It's Up to Us: Bridging the Civic Opportunity Gap: Research Shows Socio-Economic Status Often Determines a Student's Opportunity to Engage in Civic Learning. Schools Must Prepare All Students to Become Good Citizens and Problem-Solvers

By Herczog, Michelle M. | Leadership, March-April 2012 | Go to article overview

It's Up to Us: Bridging the Civic Opportunity Gap: Research Shows Socio-Economic Status Often Determines a Student's Opportunity to Engage in Civic Learning. Schools Must Prepare All Students to Become Good Citizens and Problem-Solvers


Herczog, Michelle M., Leadership


In today's education reform discussions we hear much about the need to close gaps and prepare students for college and career. While it is vital to our nation's future that every student be prepared to succeed in higher education and in the workforce, it is vital to the health and future of our democracy that our schools also prepare students for a lifetime of knowledgeable, engaged and active citizenship.

Unfortunately, access to civic education is extremely lacking in California schools. Furthermore, we find that even among students afforded civic learning opportunities, gaps exist between groups. A "civic opportunity gap" confirmed by research finds that race/ethnicity, academic track and socio-economic status often determines a student's opportunity to engage in civic learning (Kahne & Middaugh, 2008). This study finds that high school students "attending higher SES schools, those who are college-bound, and white students get more of these (civic learning) opportunities than low-income students, those not heading to college, and students of color."

Why is this important to address? As noted in the executive summary of the research report:

"Equal access to high school civic learning opportunities becomes more pressing when we consider that low-income citizens, those who are less educated, and citizens of color are under-represented in the political process. Based on a review of relevant research, the American Political Science Task Force on Inequality and American Democracy (2004) reported: 'The privileged participate more than others and are increasingly well organized to press their demands on government ... Citizens with low or moderate incomes speak with a whisper that is lost on the ears of inattentive government, while the advantaged roar with the clarity and consistency that policymakers readily heard'" (Kahne & Middaugh, 2008).

Authors of another analysis of civic activity found higher income families were:

* four times as likely to be part of campaign work;

* three times as likely to do informal community work;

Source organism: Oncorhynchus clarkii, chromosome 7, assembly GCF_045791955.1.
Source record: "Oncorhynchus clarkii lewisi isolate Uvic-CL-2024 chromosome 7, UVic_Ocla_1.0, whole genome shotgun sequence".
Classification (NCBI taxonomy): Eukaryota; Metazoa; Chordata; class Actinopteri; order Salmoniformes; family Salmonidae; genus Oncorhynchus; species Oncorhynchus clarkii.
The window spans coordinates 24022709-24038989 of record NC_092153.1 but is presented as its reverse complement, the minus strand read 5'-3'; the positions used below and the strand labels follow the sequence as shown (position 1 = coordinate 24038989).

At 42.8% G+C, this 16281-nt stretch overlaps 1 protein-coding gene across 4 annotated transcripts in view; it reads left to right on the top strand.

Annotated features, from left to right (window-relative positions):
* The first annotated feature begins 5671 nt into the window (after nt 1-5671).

* twice as likely to contact elected officials;

* twice as likely to protest; and

* six times as likely to sit on a board. (Verba, Schlozman & Brady, 1995).

In addition to inequality based on socioeconomic status, there are political inequalities linked to a citizen's race and/or ethnicity. A recent study by the non-partisan Public Policy Institute of California found, "Those who are white, older, affluent, homeowners, and highly educated have a disproportionate say in California politics and representation in the civic life of the state" (Ramakrishnan & Baldasarre, 2004).

Although California is only 44 percent white (U.S. Census Bureau, 2007), whites made up 67 percent of registered voters in 2005 (DiCamillo, 2006). The fact that these political inequalities are still so deeply entrenched makes the question of equal access to civic learning opportunities in public schools all the more urgent.

What can be done?

There are three valuable resources that can impact policy and practice for closing the civic achievement gap in California schools.

1. "Guardian of Democracy: The Civic 1. Mission of Schools"

This new report is an urgent call for action to restore the historic civic mission of our nation's schools. It provides recommendations for education policymakers to ensure every student acquires the civic skills and knowledge needed for an informed, engaged citizenry. It also presents six proven practices that should be at the heart of every school's approach to civic learning:

1. Schools should provide instruction in government, history, economics, law and democracy.

2. Schools should incorporate discussion of current local, national and international issues and events into the classroom, particularly those that young people view as important to their lives.

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